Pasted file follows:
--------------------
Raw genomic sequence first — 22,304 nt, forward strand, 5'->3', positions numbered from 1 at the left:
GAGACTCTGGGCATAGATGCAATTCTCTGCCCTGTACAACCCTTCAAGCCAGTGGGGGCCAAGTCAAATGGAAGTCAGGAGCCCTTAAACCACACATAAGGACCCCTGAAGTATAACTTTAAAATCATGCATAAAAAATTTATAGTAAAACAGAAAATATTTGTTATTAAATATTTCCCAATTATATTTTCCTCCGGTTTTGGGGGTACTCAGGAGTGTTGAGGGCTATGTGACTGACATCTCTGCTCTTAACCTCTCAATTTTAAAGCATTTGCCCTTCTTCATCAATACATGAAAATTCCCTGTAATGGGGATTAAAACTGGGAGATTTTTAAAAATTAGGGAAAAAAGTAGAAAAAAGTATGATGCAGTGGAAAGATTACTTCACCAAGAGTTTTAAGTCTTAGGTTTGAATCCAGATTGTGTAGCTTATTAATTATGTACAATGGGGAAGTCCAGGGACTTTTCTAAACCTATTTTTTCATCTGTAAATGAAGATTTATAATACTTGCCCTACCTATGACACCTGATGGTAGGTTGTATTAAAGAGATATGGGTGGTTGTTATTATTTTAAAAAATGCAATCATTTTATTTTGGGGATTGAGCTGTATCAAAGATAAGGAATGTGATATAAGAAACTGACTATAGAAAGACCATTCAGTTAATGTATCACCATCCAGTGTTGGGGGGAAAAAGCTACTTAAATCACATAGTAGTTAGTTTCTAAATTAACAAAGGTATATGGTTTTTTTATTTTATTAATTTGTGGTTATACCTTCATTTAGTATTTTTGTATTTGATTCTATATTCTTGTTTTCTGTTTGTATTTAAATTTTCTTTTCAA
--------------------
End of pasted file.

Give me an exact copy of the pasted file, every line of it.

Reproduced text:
Raw genomic sequence first — 22,304 nt, forward strand, 5'->3', positions numbered from 1 at the left:
GAGACTCTGGGCATAGATGCAATTCTCTGCCCTGTACAACCCTTCAAGCCAGTGGGGGCCAAGTCAAATGGAAGTCAGGAGCCCTTAAACCACACATAAGGACCCCTGAAGTATAACTTTAAAATCATGCATAAAAAATTTATAGTAAAACAGAAAATATTTGTTATTAAATATTTCCCAATTATATTTTCCTCCGGTTTTGGGGGTACTCAGGAGTGTTGAGGGCTATGTGACTGACATCTCTGCTCTTAACCTCTCAATTTTAAAGCATTTGCCCTTCTTCATCAATACATGAAAATTCCCTGTAATGGGGATTAAAACTGGGAGATTTTTAAAAATTAGGGAAAAAAGTAGAAAAAAGTATGATGCAGTGGAAAGATTACTTCACCAAGAGTTTTAAGTCTTAGGTTTGAATCCAGATTGTGTAGCTTATTAATTATGTACAATGGGGAAGTCCAGGGACTTTTCTAAACCTATTTTTTCATCTGTAAATGAAGATTTATAATACTTGCCCTACCTATGACACCTGATGGTAGGTTGTATTAAAGAGATATGGGTGGTTGTTATTATTTTAAAAAATGCAATCATTTTATTTTGGGGATTGAGCTGTATCAAAGATAAGGAATGTGATATAAGAAACTGACTATAGAAAGACCATTCAGTTAATGTATCACCATCCAGTGTTGGGGGGAAAAAGCTACTTAAATCACATAGTAGTTAGTTTCTAAATTAACAAAGGTATATGGTTTTTTTATTTTATTAATTTGTGGTTATACCTTCATTTAGTATTTTTGTATTTGATTCTATATTCTTGTTTTCTGTTTGTATTTAAATTTTCTTTTCAA